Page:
- Leveraging what is known about the customer, such as their interests, their business, and their career
What do the BEST do during?
The best provide value to their customers during the interaction through their knowledge, guidance, and advice – High performers continually work at getting on the same wavelength with their customers by:
- Projecting honesty
- Demonstrating competence
- Establishing commonality
Helping the customer make the right buying decision is built on the foundation of a trusted relationship and the ability of the sales professional to create value.
Some of the fundamental skills that can be observed by a high-performing sales person during effective customer discovery are:
1. Getting the client ready and eager to participate in the conversation
2. The ability to ask great discovery questions. Asking great discovery questions has many positive impacts on the client experience; customers respect salespeople when genuine interest is shown in their situation, problems, opportunities, and interests.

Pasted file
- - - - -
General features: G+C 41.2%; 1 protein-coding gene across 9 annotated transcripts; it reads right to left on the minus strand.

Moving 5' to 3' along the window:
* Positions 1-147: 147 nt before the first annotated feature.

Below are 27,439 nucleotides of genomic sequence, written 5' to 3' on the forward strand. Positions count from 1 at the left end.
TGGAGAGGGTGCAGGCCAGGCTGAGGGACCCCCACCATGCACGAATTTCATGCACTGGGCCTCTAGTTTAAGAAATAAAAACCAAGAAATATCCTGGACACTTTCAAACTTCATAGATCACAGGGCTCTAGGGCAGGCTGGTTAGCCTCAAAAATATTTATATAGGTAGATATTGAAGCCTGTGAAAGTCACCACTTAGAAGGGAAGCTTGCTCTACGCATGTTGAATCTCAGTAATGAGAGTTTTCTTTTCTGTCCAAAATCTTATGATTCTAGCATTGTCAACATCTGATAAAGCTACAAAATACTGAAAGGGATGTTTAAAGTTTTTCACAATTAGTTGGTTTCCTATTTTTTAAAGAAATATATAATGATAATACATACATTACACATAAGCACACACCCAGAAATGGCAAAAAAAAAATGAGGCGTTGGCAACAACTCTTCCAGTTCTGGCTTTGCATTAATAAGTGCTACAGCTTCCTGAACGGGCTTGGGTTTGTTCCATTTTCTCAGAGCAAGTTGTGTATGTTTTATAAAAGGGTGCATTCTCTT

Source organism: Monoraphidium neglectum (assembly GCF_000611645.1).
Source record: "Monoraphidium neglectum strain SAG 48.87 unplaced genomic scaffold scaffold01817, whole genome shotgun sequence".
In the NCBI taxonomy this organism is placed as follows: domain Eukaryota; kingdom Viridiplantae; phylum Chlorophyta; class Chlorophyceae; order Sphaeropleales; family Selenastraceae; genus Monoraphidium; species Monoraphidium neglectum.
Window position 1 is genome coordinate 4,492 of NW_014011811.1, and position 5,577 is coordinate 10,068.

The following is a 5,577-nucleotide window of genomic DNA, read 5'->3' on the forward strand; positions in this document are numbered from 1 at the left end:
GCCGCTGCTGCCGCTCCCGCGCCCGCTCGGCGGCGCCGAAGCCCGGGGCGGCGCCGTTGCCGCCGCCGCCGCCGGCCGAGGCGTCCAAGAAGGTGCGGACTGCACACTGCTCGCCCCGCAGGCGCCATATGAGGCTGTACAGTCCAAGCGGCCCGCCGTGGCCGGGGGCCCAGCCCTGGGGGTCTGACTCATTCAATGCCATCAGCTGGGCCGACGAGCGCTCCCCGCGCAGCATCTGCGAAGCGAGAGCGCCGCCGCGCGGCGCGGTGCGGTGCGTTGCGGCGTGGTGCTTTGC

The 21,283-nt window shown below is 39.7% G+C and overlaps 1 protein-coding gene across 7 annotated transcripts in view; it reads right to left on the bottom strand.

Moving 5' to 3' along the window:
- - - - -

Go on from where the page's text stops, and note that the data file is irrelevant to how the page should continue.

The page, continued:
3. The interchange of ideas promotes a sense of commonality as well as reciprocity. Asking great discovery questions gives the client an opportunity to provide the sales person with the necessary information to make a well-informed buying decision.
High performing sales professionals are not afraid to ask tough questions; however, they ask them in a customer-focused manner. They also know that sometimes what the customer says and what the customer means are often different. They use effective discovery questions to check the levels of urgency and importance in order to establish the reality of the issues the customer faces.
High-Performing Sales Professionals are great active listeners. They have the ability to:
- Capture the customer’s energy words through effective note-taking
- Re-present the customer’s needs by including not only the facts, but the feelings behind the facts
- Recognizing the non-verbal cues from the customer which determine if their point of view is truly understood